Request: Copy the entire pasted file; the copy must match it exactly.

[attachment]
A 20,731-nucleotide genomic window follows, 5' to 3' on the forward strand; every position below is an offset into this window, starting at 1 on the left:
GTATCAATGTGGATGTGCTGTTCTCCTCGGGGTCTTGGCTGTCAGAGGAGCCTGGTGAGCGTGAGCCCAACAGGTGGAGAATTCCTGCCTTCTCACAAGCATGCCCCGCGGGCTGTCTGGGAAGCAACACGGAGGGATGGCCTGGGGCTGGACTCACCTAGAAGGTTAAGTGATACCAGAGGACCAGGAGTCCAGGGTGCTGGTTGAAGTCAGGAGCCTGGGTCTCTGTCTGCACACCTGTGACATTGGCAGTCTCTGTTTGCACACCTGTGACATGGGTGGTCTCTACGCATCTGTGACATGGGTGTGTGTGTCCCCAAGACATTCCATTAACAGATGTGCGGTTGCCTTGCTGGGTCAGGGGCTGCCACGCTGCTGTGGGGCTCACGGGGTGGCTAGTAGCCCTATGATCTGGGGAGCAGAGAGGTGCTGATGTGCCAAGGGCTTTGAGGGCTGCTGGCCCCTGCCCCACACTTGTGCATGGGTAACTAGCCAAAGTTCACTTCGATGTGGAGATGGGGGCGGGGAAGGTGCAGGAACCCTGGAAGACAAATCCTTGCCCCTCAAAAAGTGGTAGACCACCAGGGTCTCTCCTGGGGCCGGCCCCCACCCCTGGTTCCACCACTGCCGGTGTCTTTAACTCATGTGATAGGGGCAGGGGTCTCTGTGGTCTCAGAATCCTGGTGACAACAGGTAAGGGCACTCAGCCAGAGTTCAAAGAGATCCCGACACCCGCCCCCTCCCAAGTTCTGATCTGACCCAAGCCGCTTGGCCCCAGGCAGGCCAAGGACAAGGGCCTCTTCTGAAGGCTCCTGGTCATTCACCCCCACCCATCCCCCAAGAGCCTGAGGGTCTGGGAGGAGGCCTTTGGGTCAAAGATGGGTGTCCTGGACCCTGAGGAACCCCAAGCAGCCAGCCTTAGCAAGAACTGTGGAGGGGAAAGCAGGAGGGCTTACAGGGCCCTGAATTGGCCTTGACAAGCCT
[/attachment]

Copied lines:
A 20,731-nucleotide genomic window follows, 5' to 3' on the forward strand; every position below is an offset into this window, starting at 1 on the left:
GTATCAATGTGGATGTGCTGTTCTCCTCGGGGTCTTGGCTGTCAGAGGAGCCTGGTGAGCGTGAGCCCAACAGGTGGAGAATTCCTGCCTTCTCACAAGCATGCCCCGCGGGCTGTCTGGGAAGCAACACGGAGGGATGGCCTGGGGCTGGACTCACCTAGAAGGTTAAGTGATACCAGAGGACCAGGAGTCCAGGGTGCTGGTTGAAGTCAGGAGCCTGGGTCTCTGTCTGCACACCTGTGACATTGGCAGTCTCTGTTTGCACACCTGTGACATGGGTGGTCTCTACGCATCTGTGACATGGGTGTGTGTGTCCCCAAGACATTCCATTAACAGATGTGCGGTTGCCTTGCTGGGTCAGGGGCTGCCACGCTGCTGTGGGGCTCACGGGGTGGCTAGTAGCCCTATGATCTGGGGAGCAGAGAGGTGCTGATGTGCCAAGGGCTTTGAGGGCTGCTGGCCCCTGCCCCACACTTGTGCATGGGTAACTAGCCAAAGTTCACTTCGATGTGGAGATGGGGGCGGGGAAGGTGCAGGAACCCTGGAAGACAAATCCTTGCCCCTCAAAAAGTGGTAGACCACCAGGGTCTCTCCTGGGGCCGGCCCCCACCCCTGGTTCCACCACTGCCGGTGTCTTTAACTCATGTGATAGGGGCAGGGGTCTCTGTGGTCTCAGAATCCTGGTGACAACAGGTAAGGGCACTCAGCCAGAGTTCAAAGAGATCCCGACACCCGCCCCCTCCCAAGTTCTGATCTGACCCAAGCCGCTTGGCCCCAGGCAGGCCAAGGACAAGGGCCTCTTCTGAAGGCTCCTGGTCATTCACCCCCACCCATCCCCCAAGAGCCTGAGGGTCTGGGAGGAGGCCTTTGGGTCAAAGATGGGTGTCCTGGACCCTGAGGAACCCCAAGCAGCCAGCCTTAGCAAGAACTGTGGAGGGGAAAGCAGGAGGGCTTACAGGGCCCTGAATTGGCCTTGACAAGCCT